Smith testified that he provided two .25-caliber pistols for use in the killings. He told Bluml and Schaberg to throw the gun actually fired into a pond in south Wichita and return the other – which had a pearl handle – to him afterward. He also recruited Ellington to serve as a driver. Schaberg and Bluml agreed to pay Ellington $1,000.
Bluml, Smith and Ellington all went to Valley Center High School together.
Ellington was a good person, Smith testified he told Schaberg and Bluml.
Smith said he told them: “Drew was just like me. He won’t run his mouth.”
By “good person,” Sedgwick County District Attorney Marc Bennett asked Smith if he meant, “He’ll do this and not tell anybody.”
“Yes, sir,” Smith replied.
Anthony Bluml set the date for the killing on Nov. 15 because his younger brother, Chris, would be away at a wrestling meet, Smith testified. Anthony would take his parents out to dinner. While they were gone, Schaberg and Ellington would break into the Bluml house and steal “a stash of cash” that Anthony Bluml knew about, plus any other valuables that caught their eye.
When the Blumls returned home, Smith said Schaberg later told him, she and Ellington walked out from “the side of the house” and approached the pickup. Melissa Bluml began to open the passenger door and said, “Oh, my gosh – Kisha.” Schaberg blocked the door from opening farther and shot Melissa Bluml once in the head, Smith said.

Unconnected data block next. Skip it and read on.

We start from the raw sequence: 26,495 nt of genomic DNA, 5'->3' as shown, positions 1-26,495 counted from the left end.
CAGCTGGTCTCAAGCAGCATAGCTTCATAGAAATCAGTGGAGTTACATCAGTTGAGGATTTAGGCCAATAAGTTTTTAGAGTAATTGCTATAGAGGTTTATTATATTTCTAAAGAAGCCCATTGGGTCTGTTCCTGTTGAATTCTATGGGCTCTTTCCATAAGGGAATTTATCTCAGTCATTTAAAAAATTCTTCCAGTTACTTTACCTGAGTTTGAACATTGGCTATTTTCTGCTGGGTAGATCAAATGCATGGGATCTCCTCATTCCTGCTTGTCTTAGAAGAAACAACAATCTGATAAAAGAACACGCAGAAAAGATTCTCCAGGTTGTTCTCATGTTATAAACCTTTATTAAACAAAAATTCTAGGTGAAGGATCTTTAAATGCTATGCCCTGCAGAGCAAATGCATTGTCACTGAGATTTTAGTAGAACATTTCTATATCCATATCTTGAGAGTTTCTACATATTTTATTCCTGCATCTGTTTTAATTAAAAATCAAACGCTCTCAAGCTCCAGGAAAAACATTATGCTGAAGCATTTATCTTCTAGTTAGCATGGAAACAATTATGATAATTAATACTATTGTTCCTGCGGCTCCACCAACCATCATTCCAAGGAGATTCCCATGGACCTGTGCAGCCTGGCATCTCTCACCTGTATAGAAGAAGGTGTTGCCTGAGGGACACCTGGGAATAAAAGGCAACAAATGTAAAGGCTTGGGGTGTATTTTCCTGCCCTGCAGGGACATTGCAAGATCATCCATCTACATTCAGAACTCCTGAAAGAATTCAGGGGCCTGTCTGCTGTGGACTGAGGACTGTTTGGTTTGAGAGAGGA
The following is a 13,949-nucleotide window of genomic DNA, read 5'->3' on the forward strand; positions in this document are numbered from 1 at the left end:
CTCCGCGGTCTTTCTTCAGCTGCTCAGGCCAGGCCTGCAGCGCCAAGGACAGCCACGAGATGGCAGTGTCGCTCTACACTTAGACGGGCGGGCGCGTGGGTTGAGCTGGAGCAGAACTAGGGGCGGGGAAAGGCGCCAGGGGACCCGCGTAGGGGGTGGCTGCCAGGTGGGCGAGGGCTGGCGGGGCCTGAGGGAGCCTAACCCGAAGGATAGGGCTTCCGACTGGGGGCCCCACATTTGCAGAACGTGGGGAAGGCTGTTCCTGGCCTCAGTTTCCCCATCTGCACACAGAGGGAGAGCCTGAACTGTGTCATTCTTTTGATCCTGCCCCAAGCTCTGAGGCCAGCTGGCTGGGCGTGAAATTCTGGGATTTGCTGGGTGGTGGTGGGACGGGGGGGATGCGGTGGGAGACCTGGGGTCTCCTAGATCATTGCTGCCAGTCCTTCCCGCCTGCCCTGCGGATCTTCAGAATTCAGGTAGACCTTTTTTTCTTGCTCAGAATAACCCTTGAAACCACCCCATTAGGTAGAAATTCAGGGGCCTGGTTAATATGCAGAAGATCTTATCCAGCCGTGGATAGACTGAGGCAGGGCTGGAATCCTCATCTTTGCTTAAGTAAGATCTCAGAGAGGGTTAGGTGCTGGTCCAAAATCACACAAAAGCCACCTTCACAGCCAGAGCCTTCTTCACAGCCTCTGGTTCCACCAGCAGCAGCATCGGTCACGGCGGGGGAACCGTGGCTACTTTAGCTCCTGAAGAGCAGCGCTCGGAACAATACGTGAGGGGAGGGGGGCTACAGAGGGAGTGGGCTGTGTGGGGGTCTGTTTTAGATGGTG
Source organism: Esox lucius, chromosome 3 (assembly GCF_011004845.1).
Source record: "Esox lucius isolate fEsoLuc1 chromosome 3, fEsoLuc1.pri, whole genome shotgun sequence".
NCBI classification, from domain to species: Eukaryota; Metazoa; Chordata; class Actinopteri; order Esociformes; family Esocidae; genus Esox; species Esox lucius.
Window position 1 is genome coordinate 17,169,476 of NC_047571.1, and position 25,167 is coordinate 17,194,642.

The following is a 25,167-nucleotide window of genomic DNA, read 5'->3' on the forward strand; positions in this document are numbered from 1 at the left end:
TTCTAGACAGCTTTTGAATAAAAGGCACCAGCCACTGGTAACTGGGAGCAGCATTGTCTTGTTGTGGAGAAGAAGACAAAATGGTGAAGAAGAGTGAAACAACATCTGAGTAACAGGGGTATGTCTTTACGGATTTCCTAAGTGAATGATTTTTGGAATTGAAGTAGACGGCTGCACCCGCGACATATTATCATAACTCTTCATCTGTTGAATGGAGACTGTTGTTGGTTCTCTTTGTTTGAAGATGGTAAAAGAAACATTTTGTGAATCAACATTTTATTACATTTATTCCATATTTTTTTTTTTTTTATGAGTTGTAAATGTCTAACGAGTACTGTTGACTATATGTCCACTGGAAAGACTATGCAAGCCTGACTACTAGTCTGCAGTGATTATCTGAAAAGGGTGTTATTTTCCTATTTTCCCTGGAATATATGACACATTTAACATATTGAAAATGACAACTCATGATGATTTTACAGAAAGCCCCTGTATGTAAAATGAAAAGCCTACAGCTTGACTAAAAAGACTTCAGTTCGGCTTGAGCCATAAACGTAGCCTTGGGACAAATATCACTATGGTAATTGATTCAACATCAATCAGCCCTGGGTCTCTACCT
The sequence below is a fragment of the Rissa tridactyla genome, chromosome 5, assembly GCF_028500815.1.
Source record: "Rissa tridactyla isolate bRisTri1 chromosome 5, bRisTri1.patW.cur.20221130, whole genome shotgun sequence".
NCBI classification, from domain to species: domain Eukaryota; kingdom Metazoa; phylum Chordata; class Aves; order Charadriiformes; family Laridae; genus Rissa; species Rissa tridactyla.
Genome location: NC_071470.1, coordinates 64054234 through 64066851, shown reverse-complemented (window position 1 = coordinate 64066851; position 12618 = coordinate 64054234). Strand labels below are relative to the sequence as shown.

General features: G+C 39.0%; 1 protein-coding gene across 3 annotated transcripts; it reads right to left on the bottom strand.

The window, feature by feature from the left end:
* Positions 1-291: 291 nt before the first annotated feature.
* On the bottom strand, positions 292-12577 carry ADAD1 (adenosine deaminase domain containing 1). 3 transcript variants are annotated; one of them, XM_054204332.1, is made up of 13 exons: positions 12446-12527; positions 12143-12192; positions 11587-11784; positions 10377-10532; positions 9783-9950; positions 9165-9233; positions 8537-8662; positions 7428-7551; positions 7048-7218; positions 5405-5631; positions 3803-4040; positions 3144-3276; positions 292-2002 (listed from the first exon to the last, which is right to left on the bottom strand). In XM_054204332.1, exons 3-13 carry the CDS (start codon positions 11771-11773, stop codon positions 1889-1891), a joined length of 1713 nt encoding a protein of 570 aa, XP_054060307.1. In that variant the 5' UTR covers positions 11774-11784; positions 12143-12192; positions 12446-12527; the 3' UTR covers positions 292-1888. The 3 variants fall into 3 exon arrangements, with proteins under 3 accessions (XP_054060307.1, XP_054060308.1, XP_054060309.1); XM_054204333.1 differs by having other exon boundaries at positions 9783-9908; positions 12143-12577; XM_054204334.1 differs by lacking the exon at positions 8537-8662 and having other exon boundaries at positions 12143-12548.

Roger Bluml’s attention was completely on his wife as Schaberg walked around the front of the vehicle to the driver’s side, Smith testified she later told him. She opened the driver’s door, pointed the gun and pulled the trigger.
But it didn’t fire.
“It clicked, like, three times before it actually fired,” Smith said, relaying what he said was Schaberg’s account of events.
When it finally fired, Roger Bluml was shot once in the head.
Melissa, 53, died the next day. Roger, 48, died about five weeks later.
Immediately after the shooting, Schaberg and Ellington drove to where he was partying with a group of friends, Smith testified. Ellington called him from the vehicle, saying Schaberg was having an “anxiety attack.” Smith said he rolled a marijuana joint and took it out to the car, where the three of them smoked together.
“Was there any discussion about what just happened?” Bennett asked.
No, Smith said, but Kisha did say “Drew did good. Drew was great.” When Smith looked at him, Ellington just smiled.
The marijuana wasn’t calming Schaberg enough, he said. She asked for “a dab,” a more intense form of marijuana extracted from the plant’s flower. They went inside to smoke that and she finally began to calm down.